• High failure rate – The virtual machines of most IaaS seem to be less reliable than bare metal. Netflix who moved to 100% IaaS came up with Chaos Monkey and Simian Army to address this issue of less reliability.

Conclusion
Whether you are in the market for IaaS, PaaS, or SaaS cloud offerings there are a variety of things to consider. In general the concerns revolve around Security, Non-portability, Control, and Performance while the benefits include Cost, Speed of Deployment, and Flexibility.


Comments RSS TrackBack 11 comments

  • silver account

    in August 22nd, 2012 @ 06:55

    While a broader review of the growing set of cloud computing solutions is outside the scope of this document, the OpenCrowd Cloud Solutions taxonomy in the figure below provides an excellent starting point. The OpenCrowd taxonomy demonstrates the swelling ranks of solutions available today across each of the previously defined models.


    • Enache

      in September 19th, 2012 @ 13:35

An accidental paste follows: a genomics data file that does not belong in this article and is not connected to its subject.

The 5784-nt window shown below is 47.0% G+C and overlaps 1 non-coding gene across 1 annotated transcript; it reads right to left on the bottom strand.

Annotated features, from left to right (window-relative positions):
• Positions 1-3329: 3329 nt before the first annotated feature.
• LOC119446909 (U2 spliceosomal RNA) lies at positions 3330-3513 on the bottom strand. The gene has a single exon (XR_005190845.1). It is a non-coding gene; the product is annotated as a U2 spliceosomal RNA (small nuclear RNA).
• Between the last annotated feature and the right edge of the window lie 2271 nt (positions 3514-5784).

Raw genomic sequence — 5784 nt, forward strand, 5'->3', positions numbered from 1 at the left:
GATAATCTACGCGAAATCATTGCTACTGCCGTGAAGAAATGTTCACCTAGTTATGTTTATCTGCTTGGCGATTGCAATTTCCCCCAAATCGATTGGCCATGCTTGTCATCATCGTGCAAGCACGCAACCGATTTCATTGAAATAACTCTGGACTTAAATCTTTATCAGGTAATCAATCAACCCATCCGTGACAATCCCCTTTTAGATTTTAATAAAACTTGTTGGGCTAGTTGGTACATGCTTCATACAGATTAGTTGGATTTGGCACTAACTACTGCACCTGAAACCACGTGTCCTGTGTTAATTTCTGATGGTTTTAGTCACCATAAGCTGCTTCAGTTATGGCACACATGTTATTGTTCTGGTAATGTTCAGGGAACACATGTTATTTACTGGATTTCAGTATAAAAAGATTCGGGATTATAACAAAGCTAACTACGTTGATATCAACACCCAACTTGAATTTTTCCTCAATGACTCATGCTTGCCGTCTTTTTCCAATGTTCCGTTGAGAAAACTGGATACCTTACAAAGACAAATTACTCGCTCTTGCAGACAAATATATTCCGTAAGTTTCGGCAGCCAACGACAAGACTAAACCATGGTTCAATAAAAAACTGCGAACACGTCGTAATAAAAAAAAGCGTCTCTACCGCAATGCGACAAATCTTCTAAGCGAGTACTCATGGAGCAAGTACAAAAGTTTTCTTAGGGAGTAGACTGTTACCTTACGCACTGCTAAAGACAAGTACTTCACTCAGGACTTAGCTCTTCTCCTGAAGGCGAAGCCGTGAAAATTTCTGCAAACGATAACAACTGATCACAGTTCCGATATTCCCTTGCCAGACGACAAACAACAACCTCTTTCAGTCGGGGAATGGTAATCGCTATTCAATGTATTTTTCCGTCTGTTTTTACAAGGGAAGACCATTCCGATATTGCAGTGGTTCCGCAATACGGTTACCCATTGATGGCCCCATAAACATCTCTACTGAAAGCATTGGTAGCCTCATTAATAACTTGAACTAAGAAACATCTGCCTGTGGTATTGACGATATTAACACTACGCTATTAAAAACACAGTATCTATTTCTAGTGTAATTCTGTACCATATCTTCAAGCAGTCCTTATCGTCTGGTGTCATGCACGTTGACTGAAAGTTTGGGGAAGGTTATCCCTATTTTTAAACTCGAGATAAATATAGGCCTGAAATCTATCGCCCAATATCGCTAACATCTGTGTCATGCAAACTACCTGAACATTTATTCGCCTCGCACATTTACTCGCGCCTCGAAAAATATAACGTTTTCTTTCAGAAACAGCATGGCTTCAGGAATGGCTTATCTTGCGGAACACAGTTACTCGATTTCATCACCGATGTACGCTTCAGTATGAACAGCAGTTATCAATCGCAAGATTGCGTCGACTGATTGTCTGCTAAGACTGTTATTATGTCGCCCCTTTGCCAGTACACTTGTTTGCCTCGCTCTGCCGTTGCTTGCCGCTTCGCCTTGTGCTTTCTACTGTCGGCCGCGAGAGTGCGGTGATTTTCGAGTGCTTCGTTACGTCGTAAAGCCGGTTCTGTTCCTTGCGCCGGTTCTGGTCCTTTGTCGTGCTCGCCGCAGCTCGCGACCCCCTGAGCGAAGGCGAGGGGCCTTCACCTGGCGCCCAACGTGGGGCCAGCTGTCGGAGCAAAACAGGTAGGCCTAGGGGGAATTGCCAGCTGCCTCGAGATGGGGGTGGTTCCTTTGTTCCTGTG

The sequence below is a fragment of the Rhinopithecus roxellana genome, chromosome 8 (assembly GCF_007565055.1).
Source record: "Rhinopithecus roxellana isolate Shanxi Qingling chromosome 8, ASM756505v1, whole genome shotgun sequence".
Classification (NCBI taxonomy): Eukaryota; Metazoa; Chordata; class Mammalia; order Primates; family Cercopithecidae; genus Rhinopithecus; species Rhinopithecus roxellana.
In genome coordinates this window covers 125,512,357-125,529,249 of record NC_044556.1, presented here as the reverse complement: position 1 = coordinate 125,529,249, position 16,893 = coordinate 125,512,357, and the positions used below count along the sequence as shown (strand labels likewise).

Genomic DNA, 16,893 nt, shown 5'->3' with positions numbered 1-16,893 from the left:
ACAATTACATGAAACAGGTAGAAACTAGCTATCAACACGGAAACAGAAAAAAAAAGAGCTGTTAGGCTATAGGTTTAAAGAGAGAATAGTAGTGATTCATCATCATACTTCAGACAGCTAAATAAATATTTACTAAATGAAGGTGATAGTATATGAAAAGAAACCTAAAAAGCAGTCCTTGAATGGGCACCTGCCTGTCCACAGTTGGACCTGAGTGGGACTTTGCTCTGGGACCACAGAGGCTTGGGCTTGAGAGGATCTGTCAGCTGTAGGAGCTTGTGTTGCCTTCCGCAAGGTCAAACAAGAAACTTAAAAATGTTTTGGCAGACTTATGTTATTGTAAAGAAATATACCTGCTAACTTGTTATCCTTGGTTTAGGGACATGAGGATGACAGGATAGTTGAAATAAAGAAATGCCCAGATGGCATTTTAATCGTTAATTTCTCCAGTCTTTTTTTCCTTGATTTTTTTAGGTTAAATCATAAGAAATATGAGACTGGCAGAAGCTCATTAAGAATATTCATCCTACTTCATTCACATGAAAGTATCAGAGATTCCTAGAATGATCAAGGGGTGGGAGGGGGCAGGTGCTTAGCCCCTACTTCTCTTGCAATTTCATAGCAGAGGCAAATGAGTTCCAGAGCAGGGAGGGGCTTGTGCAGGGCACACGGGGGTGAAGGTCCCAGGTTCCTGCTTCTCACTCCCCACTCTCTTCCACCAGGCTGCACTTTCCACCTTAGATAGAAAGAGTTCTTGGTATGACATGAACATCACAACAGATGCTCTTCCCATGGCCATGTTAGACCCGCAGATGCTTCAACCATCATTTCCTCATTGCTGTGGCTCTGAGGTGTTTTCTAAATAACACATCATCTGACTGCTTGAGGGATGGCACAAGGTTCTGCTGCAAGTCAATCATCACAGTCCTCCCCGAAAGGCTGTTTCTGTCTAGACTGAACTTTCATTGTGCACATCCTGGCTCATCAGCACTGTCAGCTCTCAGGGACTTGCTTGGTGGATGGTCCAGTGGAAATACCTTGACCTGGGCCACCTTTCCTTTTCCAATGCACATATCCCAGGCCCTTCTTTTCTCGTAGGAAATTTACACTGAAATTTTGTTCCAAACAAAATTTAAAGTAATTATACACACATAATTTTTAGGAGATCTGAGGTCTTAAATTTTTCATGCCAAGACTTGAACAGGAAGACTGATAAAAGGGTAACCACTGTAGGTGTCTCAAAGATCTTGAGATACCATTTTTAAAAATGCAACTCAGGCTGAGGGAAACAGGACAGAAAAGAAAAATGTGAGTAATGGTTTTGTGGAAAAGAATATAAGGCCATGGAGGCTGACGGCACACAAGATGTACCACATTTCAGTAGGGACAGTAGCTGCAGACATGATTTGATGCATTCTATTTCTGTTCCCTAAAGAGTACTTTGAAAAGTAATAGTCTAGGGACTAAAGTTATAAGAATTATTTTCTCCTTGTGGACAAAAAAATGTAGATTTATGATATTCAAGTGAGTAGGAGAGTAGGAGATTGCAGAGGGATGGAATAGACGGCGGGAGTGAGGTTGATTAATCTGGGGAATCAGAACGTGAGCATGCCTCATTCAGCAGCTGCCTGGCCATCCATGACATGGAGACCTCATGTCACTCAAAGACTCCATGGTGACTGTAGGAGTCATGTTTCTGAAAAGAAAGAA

Excellent questions Don. Last year I wrote a sreeis of blog posts on technology adoption of virtualization technology in different computing classes. Virtualization is a critical step in the direction of cloud computing, and there is a Gorilla in that technology, on vendor who has more than half of the market share, in fact practically the whole virtualization technology market is server by only 3 vendors. This also has an impact on your previous post on standards. Sometimes standards bodies define the terminology, architectures and protocols of a new technology, but sometimes the defacto’ standard arises from the market gorilla.Even with a gorilla in the key enabling technology, I hope that there will not be a gorilla in the public cloud computing service providers. I also hope that there will be a significant proportion of these providers based in Canada. I attended an Open Data hackfest in Ottawa earlier this year. Open data mashups run on cloud service providers. I could not find anyone in the room who cared about where this data resided or where the application executed. Part of the cloud computing paradigm is that we don’t care where the application physically runs. This is a whole other subject, but if cloud computing becomes the dominant computing paradigm (and I think it will), then Canada should be the physical host of a good proportion of these services. IBM has built a cloud computing service in Canada. It would be good for the Canadian economy if we were a net exporter of cloud compute cycles.